Beethoven: Piano Sonata in C Minor, Op. 111 (both movements)
Beethoven: String Quartet in C-sharp Minor, Op. 131, movements 1, 4 & 7
Gioachino Rossini: The Barber of Seville – Overture; Act I: Figaro’s Cavatina, “Largo al factotum;” Act I: Rosina’s Cavatina, “Una voce poco fa”
Carl Maria von Weber: opera, Der Freischütz, Act II, “Wolf’s Glen Scene”
Franz Schubert: Lied, “An Silvia,” D. 891
Schubert: Lied, “Gretchen am Spinnrade,” D. 118
Schubert: Lied, “Rastlose Liebe,” D. 138

ROMANTICISM (ca. 1829-ca. 1875)

Hector Berlioz: Symphonie fantastique, movements 1, 2, 4 & 5
Niccolò Paganini: Caprice for Solo Violin, Op. 1, No. 9
Franz Liszt: Concert Étude after Paganini, “La Campanella”
Frédéric Chopin: Étude in G-sharp Minor, Op. 25, No. 6
Chopin: Mazurka in B-flat Minor, Op. 24, No. 4
Chopin: Nocturne in E Major, Op. 62, No. 2
Clara Wieck: Romance in G Minor, Op. 11, No. 2
Robert Schumann: Piano Concerto in A Minor, Op. 54, 1st movement
Felix Mendelssohn: Piano Trio in D Minor, movements 1 & 2
Johannes Brahms: Variations on a Theme by Haydn, Op. 56b
Johann Strauss, Jr.: Waltz, “Voices of Spring,” Op. 410
Vincenzo Bellini: opera, Norma, Act I, “Casta Diva”
Gaetano Donizetti: opera, Lucia di Lammermoor, Act III, Scene 2 (Mad Scene)
Giuseppe Verdi: opera, Rigoletto, Act III, beginning
Liszt: Concert Paraphrase from Verdi’s Rigoletto
Richard Wagner: opera, Tristan and Isolde, Act II, Love duet
Liszt/Wagner: Liebestod from Tristan and Isolde

POST-ROMANTICISM (ca. 1875-1909)

Bedřich Smetana: The Moldau from Ma Vlast
Edvard Grieg: Wedding Day at Troldhaugen
Modest Musorgsky: Pictures at an Exhibition, Various Promenades and No. 1, “Gnomus;” No. 3, “Tuileries;” No. 5, “Ballet of the Chicks in their Shells;” No. 9, “The Hut on Fowl’s Legs;” and No. 10, “The Great Gate of Kiev”
Peter Tchaikovsky: Fantasy Overture, Romeo and Juliet
Giacomo Puccini: opera, La bohéme, Act I, love duet
Antonín Dvorák: Symphony No. 9 in E Minor, Op. 95 (“From the New World”), 2nd movement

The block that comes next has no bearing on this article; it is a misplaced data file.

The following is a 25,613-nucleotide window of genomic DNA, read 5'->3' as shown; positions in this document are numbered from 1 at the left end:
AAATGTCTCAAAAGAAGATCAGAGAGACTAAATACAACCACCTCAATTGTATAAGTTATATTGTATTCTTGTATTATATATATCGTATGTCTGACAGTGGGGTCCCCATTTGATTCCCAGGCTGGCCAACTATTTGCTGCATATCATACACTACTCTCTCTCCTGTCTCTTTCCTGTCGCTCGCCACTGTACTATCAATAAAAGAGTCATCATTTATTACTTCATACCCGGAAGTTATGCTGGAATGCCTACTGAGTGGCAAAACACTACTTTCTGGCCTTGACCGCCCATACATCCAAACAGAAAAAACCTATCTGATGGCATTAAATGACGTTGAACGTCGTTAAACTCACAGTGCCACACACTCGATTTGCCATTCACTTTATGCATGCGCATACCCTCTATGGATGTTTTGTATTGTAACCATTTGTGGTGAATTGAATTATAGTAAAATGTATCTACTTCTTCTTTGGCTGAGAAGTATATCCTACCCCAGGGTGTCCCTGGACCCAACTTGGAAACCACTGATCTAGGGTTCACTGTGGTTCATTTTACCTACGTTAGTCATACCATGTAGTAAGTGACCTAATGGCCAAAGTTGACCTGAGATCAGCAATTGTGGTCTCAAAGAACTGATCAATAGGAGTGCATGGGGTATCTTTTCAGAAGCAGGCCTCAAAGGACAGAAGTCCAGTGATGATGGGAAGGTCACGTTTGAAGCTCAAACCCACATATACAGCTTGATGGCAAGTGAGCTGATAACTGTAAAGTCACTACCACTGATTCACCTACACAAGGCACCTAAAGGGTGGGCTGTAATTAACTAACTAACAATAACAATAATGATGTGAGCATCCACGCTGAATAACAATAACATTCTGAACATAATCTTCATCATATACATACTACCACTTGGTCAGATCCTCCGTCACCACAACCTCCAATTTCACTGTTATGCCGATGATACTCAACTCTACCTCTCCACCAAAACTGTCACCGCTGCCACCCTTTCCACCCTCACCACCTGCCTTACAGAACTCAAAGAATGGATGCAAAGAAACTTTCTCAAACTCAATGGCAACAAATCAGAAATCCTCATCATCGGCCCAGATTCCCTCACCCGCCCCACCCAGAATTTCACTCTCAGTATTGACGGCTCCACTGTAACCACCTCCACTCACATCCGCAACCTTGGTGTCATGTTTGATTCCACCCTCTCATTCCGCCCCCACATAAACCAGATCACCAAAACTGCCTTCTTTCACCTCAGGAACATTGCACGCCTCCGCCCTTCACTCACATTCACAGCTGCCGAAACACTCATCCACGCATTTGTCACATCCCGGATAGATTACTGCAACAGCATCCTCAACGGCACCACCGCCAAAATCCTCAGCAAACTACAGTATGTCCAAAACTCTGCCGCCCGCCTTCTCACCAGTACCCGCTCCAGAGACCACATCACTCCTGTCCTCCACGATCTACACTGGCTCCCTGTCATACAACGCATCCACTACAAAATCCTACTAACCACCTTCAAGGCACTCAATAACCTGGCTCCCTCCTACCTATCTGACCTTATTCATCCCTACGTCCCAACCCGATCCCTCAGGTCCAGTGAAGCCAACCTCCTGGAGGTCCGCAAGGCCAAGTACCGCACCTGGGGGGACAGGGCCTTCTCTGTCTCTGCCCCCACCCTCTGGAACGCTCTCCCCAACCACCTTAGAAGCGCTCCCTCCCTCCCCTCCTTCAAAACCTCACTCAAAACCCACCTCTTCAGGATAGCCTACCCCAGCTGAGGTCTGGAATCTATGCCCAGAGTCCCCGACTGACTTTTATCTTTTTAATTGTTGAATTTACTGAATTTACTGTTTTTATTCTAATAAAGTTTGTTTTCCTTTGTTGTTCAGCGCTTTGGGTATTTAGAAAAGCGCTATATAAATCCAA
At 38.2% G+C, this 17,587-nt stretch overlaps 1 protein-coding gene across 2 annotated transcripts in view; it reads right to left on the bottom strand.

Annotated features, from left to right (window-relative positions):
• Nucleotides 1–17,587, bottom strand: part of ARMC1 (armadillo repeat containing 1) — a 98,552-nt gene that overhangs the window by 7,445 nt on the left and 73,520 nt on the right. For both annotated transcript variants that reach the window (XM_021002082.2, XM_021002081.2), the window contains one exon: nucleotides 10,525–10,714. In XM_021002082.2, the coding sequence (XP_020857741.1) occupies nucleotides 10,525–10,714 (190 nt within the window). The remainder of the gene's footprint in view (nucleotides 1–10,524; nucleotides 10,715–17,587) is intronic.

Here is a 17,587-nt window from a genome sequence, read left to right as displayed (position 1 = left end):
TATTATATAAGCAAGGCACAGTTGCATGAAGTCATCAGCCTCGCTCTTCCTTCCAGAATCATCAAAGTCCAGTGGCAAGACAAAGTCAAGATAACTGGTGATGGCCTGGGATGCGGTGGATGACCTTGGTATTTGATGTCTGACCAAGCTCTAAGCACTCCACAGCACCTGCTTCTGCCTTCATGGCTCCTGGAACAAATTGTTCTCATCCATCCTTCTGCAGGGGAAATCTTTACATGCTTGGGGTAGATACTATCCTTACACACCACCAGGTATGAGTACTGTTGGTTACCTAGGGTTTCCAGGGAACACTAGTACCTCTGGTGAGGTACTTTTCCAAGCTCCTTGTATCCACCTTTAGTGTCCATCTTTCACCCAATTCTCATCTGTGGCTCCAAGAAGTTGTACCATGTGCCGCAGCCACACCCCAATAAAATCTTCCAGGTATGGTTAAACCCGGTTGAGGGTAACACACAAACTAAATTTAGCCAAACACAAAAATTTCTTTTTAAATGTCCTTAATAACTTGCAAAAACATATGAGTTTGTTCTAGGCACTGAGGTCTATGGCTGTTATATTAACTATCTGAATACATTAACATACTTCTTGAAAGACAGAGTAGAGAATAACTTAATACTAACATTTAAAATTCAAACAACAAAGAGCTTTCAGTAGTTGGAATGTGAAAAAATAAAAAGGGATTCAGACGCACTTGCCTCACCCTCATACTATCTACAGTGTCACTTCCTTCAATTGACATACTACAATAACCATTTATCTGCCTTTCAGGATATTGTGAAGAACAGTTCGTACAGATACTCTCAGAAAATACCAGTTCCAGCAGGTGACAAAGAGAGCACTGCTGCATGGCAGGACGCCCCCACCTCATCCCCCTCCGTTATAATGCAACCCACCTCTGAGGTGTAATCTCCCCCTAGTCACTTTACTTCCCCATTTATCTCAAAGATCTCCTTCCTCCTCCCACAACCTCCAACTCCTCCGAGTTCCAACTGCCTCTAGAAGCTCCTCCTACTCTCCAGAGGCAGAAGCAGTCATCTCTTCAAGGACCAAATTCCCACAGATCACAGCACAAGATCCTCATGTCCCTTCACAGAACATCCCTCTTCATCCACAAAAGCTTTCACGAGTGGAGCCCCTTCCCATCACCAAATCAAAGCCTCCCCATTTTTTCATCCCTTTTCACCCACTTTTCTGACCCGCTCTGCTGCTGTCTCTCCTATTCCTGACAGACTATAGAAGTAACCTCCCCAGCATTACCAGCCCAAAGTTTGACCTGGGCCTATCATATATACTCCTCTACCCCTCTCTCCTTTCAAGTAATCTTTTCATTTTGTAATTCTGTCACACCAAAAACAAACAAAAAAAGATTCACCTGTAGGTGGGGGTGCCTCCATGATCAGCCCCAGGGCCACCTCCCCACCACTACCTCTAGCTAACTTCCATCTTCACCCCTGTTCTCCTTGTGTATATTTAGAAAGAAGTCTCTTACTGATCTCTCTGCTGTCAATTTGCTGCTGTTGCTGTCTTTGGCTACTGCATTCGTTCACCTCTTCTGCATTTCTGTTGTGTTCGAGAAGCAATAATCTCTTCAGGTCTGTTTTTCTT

Richard Mahler: Symphony No. 6, 1st movement
Richard Strauss: opera, Der Rosenkavalier, Act III, conclusion

MODERNISM (ca. 1900-ca. 1960)

Claude Debussy: Prelude to the Afternoon of a Faun
Maurice Ravel: “Lever du jour” from Daphnis and Chloe, Suite No. 2
Igor Stravinsky: Part I from The Rite of Spring
Arnold Schoenberg: Vergangenes from Five Pieces for Orchestra, Op. 16
Schoenberg: No. 8, “Nacht,” from Pierrot lunaire, Op. 21
Anton Webern: Five Pieces for Orchestra, Op. 10, numbers 3 & 4
Alban Berg: opera, Wozzeck, Act III, Scenes 2 & 3
Webern: Symphony, Op. 21, 1st movement
John Philip Sousa: march, “The Stars and Stripes Forever”
Charles Ives: “Putnam’s Camp” from Three Places in New England
Aaron Copland: Suite from Appalachian Spring
Scott Joplin: “Gladiolus Rag”
Jelly Roll Morton: “Dead Man Blues”
Louis Armstrong: “West End Blues”
Duke Ellington: “Harlem Air Shaft”
Charlie Parker: “Bloomdido”
Stravinsky: “Three Dances” from A Soldier’s Tale
George Gershwin: from Act I, Scene 1 of Porgy and Bess
Leonard Bernstein: “America” and “Tonight” from West Side Story
Paul Hindemith: Kammermusik No. 1, Op. 24, movements 1 & 2
Stravinsky: Symphony of Psalms, 3rd movement
Edgard Varèse: Ionisation
Béla Bartók: Concerto for Orchestra, movements 1 & 4
Sergei Prokofiev: Piano Concerto No. 3, 1st movement
Sergei Rachmaninoff: Rhapsody on a Theme of Paganini
Benjamin Britten: opera, Act III, end Scene 1 to Scene 2 of Peter Grimes
Bernard Herrmann: Suite from the film Journey to the Centre of the Earth
Dmitri Shostakovich: Symphony No. 5, Op. 47, 2nd movement
Olivier Messiaen: Quartet for the End of Time, 1st movement, “Liturgie de cristal” & 6th movement, “Danse de la fureur, pour les sept trompettes”

THE DIGITAL AGE (ca. 1950 on)

Pierre Boulez: Le Marteau sans maître, 3rd movement, “The Furious Artisan”
Karlheinz Stockhausen: Song of the Youths
György Ligeti: Lux Aeterna for 16-voice a cappella mixed chorus
Ellen Taaffe Zwilich: “Eyesight” from Passages for Soprano and Instrumental Ensemble
John Adams: “News Has a Kind of Mystery” from Act I of Nixon in China